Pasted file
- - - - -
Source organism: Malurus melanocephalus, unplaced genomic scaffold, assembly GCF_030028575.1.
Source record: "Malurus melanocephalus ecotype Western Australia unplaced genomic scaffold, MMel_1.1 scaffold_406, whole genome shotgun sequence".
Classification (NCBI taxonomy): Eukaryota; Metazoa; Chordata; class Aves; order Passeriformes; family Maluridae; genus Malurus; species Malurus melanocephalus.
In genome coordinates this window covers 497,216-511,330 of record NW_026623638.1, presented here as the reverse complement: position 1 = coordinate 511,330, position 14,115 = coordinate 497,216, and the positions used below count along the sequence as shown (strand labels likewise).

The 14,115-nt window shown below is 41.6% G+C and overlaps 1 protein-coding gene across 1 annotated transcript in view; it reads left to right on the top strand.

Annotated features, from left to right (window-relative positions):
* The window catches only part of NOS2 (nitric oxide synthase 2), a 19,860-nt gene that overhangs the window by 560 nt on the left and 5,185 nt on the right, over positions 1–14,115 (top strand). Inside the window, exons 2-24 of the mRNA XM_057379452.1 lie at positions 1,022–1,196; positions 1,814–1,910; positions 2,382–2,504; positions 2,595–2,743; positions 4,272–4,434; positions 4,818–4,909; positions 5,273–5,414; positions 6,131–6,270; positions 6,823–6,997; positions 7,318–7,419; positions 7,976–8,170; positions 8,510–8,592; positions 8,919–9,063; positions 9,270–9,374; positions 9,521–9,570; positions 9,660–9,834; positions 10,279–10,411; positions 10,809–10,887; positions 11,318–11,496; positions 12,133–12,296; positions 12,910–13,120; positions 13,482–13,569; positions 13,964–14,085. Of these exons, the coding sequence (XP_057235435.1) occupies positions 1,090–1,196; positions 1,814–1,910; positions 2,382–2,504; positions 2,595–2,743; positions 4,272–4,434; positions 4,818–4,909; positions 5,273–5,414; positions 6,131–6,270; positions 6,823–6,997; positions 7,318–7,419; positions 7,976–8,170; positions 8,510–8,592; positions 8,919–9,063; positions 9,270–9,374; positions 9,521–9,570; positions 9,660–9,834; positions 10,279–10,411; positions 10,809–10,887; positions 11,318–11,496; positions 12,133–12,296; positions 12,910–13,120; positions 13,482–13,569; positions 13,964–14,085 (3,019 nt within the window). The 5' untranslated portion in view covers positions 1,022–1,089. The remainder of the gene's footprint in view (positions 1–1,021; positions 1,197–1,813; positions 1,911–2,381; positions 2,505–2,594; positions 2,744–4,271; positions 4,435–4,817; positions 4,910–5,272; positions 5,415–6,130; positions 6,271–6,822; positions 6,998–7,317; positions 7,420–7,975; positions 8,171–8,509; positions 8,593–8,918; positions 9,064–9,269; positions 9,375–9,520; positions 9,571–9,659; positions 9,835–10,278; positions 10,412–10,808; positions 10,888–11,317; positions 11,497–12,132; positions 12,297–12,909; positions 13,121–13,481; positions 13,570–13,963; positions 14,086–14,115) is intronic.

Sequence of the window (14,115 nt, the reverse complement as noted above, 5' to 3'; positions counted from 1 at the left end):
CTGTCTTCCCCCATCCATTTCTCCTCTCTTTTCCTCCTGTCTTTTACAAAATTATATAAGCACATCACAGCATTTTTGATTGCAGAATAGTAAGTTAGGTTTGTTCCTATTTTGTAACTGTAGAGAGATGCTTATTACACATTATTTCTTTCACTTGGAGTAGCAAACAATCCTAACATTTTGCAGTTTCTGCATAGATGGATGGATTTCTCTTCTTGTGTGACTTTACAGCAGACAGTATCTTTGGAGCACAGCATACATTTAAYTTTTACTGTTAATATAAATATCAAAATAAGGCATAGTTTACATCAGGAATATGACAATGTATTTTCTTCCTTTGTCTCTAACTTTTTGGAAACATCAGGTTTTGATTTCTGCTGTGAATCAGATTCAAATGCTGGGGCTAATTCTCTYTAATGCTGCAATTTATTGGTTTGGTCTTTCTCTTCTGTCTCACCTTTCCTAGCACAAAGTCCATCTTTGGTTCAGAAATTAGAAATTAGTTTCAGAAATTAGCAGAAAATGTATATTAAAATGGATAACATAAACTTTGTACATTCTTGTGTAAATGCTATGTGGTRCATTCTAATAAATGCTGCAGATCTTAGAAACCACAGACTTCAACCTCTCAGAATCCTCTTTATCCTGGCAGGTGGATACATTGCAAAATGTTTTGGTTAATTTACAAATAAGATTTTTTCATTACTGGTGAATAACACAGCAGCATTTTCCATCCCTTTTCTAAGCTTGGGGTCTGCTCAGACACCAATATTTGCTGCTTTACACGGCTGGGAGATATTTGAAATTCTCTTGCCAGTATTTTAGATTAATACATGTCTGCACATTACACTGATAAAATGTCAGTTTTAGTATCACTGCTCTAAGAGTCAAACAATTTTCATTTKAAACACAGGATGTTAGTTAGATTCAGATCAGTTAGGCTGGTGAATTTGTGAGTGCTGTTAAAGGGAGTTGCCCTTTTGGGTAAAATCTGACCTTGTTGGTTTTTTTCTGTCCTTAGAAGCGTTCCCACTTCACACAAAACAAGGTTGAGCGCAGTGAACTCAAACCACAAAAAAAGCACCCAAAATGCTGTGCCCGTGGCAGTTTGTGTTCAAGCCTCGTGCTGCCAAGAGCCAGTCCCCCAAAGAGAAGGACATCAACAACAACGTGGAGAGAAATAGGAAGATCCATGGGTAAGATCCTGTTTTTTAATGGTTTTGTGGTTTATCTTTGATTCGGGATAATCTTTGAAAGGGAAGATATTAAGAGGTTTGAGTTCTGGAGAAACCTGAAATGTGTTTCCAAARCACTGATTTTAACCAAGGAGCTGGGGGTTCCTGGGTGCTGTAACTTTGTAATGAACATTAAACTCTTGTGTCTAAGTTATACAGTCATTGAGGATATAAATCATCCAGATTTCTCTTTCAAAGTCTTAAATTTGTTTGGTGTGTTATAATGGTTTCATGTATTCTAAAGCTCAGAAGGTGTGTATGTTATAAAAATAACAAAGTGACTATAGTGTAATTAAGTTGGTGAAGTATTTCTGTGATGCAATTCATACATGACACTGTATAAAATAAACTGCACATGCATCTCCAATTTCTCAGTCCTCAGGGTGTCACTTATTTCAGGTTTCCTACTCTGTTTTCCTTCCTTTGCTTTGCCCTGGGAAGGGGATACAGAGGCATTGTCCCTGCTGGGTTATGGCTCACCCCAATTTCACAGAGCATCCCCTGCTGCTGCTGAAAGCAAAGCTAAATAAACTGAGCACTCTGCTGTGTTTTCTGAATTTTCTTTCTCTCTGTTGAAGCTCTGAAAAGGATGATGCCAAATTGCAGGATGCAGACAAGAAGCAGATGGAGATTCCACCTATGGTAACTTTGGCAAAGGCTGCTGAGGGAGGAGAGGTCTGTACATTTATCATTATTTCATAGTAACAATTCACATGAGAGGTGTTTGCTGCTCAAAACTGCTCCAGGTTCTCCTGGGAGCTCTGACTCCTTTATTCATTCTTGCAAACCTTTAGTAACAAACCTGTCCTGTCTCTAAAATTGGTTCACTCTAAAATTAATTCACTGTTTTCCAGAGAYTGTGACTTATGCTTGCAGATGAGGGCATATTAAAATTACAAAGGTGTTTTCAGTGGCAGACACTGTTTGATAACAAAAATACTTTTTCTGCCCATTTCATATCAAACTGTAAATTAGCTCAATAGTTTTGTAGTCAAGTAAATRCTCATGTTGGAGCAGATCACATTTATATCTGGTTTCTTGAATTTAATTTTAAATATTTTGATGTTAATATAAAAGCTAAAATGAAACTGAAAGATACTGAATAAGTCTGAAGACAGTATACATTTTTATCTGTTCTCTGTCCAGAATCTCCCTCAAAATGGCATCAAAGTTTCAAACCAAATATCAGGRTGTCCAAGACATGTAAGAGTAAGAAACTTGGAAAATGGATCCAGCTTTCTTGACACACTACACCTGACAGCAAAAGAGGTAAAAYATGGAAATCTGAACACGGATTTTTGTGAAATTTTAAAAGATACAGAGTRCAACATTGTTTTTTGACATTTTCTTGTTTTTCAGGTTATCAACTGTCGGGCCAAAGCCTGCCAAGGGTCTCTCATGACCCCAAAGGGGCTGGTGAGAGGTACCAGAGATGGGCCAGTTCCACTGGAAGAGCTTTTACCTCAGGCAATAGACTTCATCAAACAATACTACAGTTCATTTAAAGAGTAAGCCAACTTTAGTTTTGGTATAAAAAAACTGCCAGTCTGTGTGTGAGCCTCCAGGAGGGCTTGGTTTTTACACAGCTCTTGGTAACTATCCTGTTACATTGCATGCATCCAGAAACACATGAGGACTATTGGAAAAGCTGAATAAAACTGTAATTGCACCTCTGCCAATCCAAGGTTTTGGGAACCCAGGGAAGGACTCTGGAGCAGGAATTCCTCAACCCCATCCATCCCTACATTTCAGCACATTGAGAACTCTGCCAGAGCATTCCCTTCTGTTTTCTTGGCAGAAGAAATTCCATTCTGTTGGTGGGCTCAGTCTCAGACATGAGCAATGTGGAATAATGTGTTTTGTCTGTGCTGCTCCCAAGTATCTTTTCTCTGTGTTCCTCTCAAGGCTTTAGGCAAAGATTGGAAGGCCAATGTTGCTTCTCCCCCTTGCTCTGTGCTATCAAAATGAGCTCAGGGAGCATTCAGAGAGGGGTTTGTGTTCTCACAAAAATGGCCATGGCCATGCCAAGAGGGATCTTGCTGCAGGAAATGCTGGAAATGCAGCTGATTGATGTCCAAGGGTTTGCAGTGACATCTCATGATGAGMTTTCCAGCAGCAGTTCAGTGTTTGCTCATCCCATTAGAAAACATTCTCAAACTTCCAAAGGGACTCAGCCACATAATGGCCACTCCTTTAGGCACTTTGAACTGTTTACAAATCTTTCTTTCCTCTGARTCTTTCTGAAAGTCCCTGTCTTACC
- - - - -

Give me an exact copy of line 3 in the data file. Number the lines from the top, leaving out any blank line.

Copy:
Classification (NCBI taxonomy): Eukaryota; Metazoa; Chordata; class Aves; order Passeriformes; family Maluridae; genus Malurus; species Malurus melanocephalus.